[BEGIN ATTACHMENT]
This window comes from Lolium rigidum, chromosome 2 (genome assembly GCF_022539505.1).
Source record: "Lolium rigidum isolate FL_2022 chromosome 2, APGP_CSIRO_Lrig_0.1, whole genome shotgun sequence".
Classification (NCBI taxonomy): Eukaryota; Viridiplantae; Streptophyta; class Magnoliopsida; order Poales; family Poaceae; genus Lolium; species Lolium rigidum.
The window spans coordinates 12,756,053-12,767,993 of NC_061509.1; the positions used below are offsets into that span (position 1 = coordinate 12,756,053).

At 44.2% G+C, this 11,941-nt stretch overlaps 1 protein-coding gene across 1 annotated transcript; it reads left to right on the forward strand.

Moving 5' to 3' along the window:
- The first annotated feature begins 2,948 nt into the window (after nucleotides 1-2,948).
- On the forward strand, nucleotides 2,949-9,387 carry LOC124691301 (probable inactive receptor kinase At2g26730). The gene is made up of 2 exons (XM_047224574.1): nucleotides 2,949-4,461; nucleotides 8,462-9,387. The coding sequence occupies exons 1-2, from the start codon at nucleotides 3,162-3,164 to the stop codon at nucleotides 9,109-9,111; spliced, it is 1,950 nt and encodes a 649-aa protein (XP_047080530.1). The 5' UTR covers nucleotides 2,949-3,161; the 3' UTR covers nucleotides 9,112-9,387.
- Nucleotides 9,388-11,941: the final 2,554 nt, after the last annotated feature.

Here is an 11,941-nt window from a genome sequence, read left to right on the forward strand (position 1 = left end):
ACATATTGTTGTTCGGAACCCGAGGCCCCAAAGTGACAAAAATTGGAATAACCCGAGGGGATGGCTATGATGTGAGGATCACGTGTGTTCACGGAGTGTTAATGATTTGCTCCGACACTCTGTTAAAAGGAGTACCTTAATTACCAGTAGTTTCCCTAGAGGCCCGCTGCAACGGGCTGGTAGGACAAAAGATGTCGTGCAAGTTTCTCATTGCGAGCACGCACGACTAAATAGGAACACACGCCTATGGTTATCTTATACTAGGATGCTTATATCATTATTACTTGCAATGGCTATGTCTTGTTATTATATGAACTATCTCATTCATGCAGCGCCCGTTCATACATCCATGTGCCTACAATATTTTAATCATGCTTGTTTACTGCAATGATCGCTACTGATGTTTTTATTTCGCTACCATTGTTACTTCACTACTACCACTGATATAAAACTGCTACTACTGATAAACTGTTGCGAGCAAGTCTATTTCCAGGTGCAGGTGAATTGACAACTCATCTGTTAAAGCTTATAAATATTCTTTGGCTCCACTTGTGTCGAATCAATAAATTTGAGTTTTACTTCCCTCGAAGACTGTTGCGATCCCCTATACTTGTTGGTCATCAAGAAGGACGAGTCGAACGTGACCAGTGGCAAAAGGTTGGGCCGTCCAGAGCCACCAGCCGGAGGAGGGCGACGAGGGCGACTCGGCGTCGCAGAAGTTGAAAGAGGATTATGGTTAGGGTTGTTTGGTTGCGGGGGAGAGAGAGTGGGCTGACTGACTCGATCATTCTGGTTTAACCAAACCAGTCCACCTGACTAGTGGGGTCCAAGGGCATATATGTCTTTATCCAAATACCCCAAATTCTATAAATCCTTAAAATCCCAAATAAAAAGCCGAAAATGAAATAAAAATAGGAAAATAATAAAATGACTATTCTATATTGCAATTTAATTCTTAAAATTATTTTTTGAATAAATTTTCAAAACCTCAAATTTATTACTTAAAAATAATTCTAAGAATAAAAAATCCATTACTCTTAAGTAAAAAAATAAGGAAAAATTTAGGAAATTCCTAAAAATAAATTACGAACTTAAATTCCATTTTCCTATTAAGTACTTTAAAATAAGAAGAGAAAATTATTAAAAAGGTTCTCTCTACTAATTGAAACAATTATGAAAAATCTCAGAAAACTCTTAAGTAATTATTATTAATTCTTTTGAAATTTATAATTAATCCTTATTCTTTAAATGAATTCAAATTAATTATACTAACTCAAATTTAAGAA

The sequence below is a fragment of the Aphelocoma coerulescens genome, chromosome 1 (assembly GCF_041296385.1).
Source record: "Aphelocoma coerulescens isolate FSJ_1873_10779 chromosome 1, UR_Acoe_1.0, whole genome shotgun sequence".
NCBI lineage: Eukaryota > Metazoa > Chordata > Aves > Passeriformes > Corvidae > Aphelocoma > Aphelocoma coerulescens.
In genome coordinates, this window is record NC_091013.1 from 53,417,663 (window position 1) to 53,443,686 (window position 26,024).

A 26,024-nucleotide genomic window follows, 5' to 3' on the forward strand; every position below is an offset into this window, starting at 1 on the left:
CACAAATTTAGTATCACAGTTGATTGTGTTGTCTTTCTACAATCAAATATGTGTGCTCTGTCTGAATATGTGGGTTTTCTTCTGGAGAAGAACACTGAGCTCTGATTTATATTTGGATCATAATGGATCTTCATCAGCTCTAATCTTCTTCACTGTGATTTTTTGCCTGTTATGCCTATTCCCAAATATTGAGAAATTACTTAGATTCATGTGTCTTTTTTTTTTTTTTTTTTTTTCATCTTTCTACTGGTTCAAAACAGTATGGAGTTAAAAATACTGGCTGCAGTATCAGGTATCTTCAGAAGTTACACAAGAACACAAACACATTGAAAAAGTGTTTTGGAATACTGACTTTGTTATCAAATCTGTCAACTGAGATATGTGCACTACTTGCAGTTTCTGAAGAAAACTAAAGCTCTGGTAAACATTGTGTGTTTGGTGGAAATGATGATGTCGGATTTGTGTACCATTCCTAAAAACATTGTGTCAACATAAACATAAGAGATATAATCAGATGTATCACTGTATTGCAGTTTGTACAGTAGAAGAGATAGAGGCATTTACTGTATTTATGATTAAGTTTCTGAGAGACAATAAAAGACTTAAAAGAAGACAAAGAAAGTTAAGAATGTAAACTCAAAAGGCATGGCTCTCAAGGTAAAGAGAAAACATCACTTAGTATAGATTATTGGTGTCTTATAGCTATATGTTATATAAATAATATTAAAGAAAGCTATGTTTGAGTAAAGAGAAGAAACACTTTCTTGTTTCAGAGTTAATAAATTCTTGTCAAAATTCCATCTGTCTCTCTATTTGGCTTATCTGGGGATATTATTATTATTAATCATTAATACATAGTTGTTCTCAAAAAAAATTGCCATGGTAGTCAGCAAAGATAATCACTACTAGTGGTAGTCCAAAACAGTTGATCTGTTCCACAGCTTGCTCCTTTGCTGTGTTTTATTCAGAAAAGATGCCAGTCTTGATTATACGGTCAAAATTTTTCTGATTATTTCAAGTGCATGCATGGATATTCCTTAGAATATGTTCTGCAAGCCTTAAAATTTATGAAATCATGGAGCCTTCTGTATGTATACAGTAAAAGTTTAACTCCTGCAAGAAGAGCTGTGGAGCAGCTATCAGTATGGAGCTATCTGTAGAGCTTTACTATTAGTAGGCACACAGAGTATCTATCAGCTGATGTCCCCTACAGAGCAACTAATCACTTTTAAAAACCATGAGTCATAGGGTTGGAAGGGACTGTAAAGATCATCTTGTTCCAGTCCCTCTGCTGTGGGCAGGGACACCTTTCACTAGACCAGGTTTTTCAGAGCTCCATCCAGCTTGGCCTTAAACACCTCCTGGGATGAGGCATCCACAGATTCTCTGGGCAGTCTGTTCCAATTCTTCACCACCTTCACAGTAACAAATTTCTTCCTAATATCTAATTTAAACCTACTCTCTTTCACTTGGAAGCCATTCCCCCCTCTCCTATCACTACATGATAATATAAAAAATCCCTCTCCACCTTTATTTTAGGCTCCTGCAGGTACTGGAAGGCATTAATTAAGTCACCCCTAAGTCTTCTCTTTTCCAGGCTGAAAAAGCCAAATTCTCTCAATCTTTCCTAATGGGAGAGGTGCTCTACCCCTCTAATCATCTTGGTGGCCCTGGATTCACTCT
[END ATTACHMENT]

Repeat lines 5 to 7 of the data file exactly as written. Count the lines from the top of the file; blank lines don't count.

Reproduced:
At 44.2% G+C, this 11,941-nt stretch overlaps 1 protein-coding gene across 1 annotated transcript; it reads left to right on the forward strand.

Moving 5' to 3' along the window:
- The first annotated feature begins 2,948 nt into the window (after nucleotides 1-2,948).